Thursday, January 18, 2007

Gonzales Questions Habeas Corpus

In one of the most chilling public statements ever made by a U.S. Attorney General, Alberto Gonzales questioned whether the U.S. Constitution grants habeas corpus rights of a fair trial to every American.

Responding to questions from Sen. Arlen Specter at a Senate Judiciary Committee hearing on Jan. 18, Gonzales argued that the Constitution doesn’t explicitly bestow habeas corpus rights; it merely says when the so-called Great Writ can be suspended.

Read on.

Wednesday, January 17, 2007

Bush's Canadian 'Clone' in Jeopardy

By Richard L. Fricker
January 18, 2007

The political decision by American voters on Nov. 7 – flushing away Republican control of the U.S. Congress – is reverberating north of the border where Canada’s hard-line Conservative Prime Minister Stephen Harper may become the next ally of George W. Bush to be washed away.

Harper, who modeled his aggressive brand of conservatism on what the Republicans had done in the United States, is struggling in the polls and confronting a reenergized Liberal opposition that was encouraged by the Democratic victory.

Read on.

Tuesday, January 16, 2007

Scooter Libby's Time-Travel Trial

By Robert Parry
January 17, 2007

The trial of former White House aide I. Lewis “Scooter” Libby is being billed by the Big Media as a case study of a favorite Washington cliché – “it’s not the crime but the coverup” – a smugly delivered line suggesting that Libby committed no real offense beyond trimming a few facts when questioned by overzealous investigators.

But the major U.S. news media is again missing the point. The real significance of the Libby trial is that it could demonstrate how far George W. Bush went in 2003 to shut down legitimate criticism of his Iraq War policies as well as questions about his personal honesty.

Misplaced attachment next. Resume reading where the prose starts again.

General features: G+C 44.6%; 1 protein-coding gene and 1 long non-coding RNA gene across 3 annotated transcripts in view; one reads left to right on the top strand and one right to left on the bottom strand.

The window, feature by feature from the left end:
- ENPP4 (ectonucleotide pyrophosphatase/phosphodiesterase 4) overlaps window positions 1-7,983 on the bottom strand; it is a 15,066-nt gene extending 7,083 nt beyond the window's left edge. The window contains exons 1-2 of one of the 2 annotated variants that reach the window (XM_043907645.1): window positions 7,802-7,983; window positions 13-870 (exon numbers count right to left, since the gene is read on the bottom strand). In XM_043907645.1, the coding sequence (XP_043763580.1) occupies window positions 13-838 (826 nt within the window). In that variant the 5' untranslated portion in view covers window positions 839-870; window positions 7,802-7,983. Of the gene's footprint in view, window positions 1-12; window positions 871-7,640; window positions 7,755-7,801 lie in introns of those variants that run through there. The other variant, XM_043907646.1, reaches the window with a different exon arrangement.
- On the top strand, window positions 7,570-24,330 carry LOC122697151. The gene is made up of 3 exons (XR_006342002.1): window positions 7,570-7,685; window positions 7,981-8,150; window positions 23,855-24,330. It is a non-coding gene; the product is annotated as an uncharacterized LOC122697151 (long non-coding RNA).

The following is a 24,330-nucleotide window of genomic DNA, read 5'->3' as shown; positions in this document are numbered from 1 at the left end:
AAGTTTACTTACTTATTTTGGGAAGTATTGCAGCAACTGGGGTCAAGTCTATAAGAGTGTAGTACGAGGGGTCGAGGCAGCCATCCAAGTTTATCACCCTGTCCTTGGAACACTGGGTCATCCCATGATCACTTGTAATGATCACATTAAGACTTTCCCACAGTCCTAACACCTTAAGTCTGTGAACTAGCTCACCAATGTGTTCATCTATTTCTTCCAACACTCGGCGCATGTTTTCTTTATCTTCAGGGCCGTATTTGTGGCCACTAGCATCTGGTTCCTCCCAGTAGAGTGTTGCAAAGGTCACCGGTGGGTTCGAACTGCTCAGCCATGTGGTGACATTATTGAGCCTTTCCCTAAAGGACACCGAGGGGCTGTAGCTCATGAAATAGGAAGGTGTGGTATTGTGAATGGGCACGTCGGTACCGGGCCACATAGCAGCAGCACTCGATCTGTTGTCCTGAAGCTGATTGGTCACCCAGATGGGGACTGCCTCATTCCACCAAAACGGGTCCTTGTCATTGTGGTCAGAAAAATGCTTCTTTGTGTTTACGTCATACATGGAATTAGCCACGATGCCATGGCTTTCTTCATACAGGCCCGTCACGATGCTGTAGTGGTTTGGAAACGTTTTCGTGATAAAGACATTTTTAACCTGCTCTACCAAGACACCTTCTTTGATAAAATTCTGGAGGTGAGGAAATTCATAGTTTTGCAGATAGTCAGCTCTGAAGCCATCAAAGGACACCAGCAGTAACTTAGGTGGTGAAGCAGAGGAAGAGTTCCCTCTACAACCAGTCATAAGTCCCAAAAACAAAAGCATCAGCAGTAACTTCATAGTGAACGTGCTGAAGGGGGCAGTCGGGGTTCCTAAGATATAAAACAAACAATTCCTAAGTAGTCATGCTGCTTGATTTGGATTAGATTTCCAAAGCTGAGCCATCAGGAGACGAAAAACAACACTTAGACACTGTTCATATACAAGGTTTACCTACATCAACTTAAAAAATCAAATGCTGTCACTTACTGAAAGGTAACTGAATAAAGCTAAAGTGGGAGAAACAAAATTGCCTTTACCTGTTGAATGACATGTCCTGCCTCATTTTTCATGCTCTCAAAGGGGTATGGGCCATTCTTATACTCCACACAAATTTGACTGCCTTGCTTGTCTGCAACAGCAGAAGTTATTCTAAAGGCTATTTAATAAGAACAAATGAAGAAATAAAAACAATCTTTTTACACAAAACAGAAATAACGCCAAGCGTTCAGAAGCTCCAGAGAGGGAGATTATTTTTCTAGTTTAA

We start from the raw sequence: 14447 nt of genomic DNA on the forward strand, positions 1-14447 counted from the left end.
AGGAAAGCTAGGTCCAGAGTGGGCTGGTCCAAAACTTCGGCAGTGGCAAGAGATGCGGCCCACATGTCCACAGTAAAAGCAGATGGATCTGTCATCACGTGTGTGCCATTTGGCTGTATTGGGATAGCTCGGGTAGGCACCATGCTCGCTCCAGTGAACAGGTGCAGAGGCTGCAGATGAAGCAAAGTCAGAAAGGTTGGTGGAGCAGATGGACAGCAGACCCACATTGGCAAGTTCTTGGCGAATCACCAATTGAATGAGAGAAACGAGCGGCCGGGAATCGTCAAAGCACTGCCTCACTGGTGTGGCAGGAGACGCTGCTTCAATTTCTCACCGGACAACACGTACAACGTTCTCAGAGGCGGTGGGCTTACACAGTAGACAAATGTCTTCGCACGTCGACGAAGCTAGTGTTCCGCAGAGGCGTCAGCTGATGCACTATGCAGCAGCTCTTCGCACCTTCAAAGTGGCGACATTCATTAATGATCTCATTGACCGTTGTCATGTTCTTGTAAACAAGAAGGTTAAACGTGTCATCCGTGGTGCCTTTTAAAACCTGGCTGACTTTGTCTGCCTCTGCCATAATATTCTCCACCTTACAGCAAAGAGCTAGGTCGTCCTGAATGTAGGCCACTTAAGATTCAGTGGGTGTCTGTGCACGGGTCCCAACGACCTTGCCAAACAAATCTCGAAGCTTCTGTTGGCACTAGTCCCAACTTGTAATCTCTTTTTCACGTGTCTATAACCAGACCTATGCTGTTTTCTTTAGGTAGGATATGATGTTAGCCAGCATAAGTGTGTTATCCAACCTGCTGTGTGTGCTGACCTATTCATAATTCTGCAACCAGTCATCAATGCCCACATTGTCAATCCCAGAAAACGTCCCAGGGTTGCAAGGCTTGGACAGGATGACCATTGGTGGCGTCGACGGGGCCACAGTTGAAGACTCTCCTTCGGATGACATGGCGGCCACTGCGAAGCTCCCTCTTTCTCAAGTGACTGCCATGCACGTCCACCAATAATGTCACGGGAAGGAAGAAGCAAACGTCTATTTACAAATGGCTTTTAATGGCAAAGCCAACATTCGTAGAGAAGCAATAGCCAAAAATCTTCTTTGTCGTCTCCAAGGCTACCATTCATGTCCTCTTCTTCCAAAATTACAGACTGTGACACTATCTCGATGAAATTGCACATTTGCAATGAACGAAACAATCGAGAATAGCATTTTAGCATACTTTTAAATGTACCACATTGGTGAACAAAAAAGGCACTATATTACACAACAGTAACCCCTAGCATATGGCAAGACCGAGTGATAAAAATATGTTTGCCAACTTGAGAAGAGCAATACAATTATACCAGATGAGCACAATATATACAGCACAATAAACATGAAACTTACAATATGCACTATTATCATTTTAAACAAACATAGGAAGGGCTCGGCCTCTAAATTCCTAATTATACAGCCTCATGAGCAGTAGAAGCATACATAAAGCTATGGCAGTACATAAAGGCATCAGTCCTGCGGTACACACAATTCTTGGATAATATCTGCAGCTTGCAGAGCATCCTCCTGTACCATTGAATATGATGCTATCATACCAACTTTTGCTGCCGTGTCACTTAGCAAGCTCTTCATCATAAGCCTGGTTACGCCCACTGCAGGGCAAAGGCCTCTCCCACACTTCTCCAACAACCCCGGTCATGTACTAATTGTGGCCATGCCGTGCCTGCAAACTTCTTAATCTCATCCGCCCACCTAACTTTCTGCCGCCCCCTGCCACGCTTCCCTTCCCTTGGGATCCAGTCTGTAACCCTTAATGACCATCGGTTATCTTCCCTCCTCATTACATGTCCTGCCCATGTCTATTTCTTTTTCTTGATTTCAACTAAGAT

In that sense, the trial could be a kind of time machine for transporting America back to that earlier era of not so long ago when Bush and his team felt they controlled reality itself and were justified in tricking the American people into bloody adventures overseas.

It was a time when President Bush swaggered across the political landscape, a modern-day king fawned over by courtiers in the government and the press – and protected by legions of followers who bullied citizens who dared to dissent.

Read on.

Bush's Iraq Plan Founders with Shiites

By Ivan Eland
January 17, 2007

Although President Bush’s escalation of the Iraq War has been opposed by a substantial majority of the American people, many generals, the Iraq Study Group, and most Democrats and some Republicans in Congress, the most important opposition may come from Iraqis.

Although Bush had trouble correctly reading the results of the November 2006 congressional elections, Iraqi Prime Minister Nuri Kamal al-Maliki got the message loud and clear.

When Maliki met Bush in Amman, Jordan, later in November, he hoped the newly chastened American president would be sensible enough to lower the U.S. profile in Baghdad. Maliki demanded that the United States turn most of the security responsibilities in Baghdad over to the Iraqi government and withdraw U.S. forces to the outskirts of the capital.

Rather than training Iraqi security forces and moving toward the exits, however, the President has decided to do the opposite. His escalation of the war will now result in U.S. forces bearing the brunt of the fighting and dying in the Iraqi capital.

Read on.

35,000 Iraqis Killed Last Year, and Bush Says They Owe Us 'Gratitude'

In the latest grim news from Iraq, the UN said today that almost 35,000 civilians were killed in the country last year, a much larger number than that previously reported by the Iraqi government.

"Gianni Magazzeni, the chief of the UN assistance mission for Iraq, said 34,452 civilians were killed and 36,685 wounded last year," reported the Guardian.

The news comes on the heels of President Bush's interview with "60 Minutes," in which he brushed off the suggestion that the U.S. may owe Iraqis an apology for unleashing such chaos in their country, and insisted that instead, they owe us a huge debt of gratitude. "Do you think you owe the Iraqi people an apology," Bush was asked, "for not doing a better job?"

"Not at all," he replied.

I am proud of the efforts we did. We liberated that country from a tyrant. I think the Iraqi people owe the American people a huge debt of gratitude, and I believe most Iraqis express that. I mean, the people understand that we've endured great sacrifice to help them. That's the problem here in America. They wonder whether or not there is a gratitude level that's significant enough in Iraq.